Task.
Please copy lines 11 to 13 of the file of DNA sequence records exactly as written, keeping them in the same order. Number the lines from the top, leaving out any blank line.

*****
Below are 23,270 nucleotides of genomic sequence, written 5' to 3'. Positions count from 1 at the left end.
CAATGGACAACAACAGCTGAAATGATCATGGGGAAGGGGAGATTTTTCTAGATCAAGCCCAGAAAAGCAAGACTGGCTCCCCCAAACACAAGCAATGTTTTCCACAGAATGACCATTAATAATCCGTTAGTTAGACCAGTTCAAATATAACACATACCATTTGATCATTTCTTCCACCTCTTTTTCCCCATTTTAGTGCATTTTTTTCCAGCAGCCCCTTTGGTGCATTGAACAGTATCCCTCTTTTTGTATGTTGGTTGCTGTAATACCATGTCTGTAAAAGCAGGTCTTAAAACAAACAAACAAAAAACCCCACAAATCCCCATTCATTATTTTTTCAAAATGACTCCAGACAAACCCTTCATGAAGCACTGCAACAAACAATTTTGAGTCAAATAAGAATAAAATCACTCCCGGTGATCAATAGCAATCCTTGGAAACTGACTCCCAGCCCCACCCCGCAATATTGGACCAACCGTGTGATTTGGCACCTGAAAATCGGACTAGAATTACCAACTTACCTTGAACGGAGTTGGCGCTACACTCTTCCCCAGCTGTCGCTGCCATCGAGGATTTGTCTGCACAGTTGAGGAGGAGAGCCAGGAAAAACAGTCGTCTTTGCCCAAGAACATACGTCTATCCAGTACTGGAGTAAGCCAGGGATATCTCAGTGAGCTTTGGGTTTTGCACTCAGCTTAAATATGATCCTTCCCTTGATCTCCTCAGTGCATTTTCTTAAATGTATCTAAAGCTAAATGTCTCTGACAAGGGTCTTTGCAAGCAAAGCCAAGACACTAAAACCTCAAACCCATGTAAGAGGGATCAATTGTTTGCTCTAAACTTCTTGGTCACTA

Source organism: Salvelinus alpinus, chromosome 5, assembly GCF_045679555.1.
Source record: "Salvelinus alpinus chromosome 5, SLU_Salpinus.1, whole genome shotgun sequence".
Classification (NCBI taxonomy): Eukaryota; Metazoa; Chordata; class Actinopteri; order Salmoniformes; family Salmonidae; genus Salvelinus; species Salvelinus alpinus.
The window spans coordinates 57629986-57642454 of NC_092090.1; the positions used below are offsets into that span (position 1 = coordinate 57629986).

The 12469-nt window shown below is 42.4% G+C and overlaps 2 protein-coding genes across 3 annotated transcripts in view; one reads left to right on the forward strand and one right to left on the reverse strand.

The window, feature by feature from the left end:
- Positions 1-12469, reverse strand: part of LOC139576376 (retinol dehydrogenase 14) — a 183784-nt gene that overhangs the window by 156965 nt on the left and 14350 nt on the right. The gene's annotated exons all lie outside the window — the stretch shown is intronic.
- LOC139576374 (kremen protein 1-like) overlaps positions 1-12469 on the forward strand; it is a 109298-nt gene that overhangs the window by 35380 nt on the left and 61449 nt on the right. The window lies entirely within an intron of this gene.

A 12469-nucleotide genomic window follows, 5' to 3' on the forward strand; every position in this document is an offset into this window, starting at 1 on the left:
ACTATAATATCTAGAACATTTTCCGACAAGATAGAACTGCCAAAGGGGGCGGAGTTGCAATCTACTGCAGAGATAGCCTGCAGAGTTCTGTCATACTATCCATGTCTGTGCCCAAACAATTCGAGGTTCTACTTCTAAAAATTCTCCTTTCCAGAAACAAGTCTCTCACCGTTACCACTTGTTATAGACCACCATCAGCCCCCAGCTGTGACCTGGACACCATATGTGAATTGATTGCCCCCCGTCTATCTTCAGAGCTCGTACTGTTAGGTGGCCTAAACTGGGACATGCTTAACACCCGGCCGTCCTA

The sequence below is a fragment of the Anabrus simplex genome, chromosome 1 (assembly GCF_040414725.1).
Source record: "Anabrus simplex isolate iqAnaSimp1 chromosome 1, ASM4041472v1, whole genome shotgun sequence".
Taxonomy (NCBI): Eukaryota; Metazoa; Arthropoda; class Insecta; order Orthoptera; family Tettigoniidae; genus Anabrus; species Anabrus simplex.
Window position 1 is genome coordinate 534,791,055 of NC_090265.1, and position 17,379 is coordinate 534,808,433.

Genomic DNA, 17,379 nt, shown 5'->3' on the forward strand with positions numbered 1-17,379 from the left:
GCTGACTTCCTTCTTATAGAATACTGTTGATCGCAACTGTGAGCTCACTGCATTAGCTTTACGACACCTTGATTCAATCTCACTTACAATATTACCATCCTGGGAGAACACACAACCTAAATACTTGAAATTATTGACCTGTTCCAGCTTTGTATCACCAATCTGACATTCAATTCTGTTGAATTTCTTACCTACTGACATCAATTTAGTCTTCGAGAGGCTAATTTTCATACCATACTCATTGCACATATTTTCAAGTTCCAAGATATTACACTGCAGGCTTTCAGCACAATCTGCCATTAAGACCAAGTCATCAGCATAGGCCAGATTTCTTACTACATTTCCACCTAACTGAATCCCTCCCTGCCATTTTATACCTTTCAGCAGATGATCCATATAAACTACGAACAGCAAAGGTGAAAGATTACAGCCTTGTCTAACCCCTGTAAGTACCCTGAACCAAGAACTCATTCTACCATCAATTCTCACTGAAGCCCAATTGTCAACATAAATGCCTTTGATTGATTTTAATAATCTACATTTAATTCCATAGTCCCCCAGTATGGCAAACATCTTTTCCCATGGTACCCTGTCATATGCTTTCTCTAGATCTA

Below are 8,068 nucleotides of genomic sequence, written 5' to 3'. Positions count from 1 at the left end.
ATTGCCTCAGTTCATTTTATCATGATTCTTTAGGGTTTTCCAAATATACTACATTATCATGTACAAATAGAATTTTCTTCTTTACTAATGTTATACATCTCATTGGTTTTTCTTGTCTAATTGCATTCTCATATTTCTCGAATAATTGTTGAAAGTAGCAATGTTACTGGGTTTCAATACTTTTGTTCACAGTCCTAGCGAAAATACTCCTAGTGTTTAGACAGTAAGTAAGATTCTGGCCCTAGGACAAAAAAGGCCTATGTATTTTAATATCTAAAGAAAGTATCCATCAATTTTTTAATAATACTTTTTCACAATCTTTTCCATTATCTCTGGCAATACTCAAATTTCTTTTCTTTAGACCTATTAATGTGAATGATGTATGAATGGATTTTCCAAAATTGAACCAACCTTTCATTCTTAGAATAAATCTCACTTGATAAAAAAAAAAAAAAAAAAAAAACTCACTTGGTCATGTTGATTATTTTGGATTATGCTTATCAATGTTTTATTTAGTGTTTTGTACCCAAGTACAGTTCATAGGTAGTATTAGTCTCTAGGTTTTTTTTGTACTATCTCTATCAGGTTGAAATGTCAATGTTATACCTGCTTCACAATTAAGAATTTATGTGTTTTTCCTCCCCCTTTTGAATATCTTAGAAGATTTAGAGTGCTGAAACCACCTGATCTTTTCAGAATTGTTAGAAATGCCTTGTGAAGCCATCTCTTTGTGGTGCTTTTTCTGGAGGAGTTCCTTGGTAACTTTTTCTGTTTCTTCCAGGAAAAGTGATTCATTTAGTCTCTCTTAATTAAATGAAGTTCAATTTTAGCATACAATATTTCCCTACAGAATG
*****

A 12469-nucleotide genomic window follows, 5' to 3' on the forward strand; every position in this document is an offset into this window, starting at 1 on the left:
ACTATAATATCTAGAACATTTTCCGACAAGATAGAACTGCCAAAGGGGGCGGAGTTGCAATCTACTGCAGAGATAGCCTGCAGAGTTCTGTCATACTATCCATGTCTGTGCCCAAACAATTCGAGGTTCTACTTCTAAAAATTCTCCTTTCCAGAAACAAGTCTCTCACCGTTACCACTTGTTATAGACCACCATCAGCCCCCAGCTGTGACCTGGACACCATATGTGAATTGATTGCCCCCCGTCTATCTTCAGAGCTCGTACTGTTAGGTGGCCTAAACTGGGACATGCTTAACACCCGGCCGTCCTA

The sequence below is a fragment of the Anabrus simplex genome, chromosome 1 (assembly GCF_040414725.1).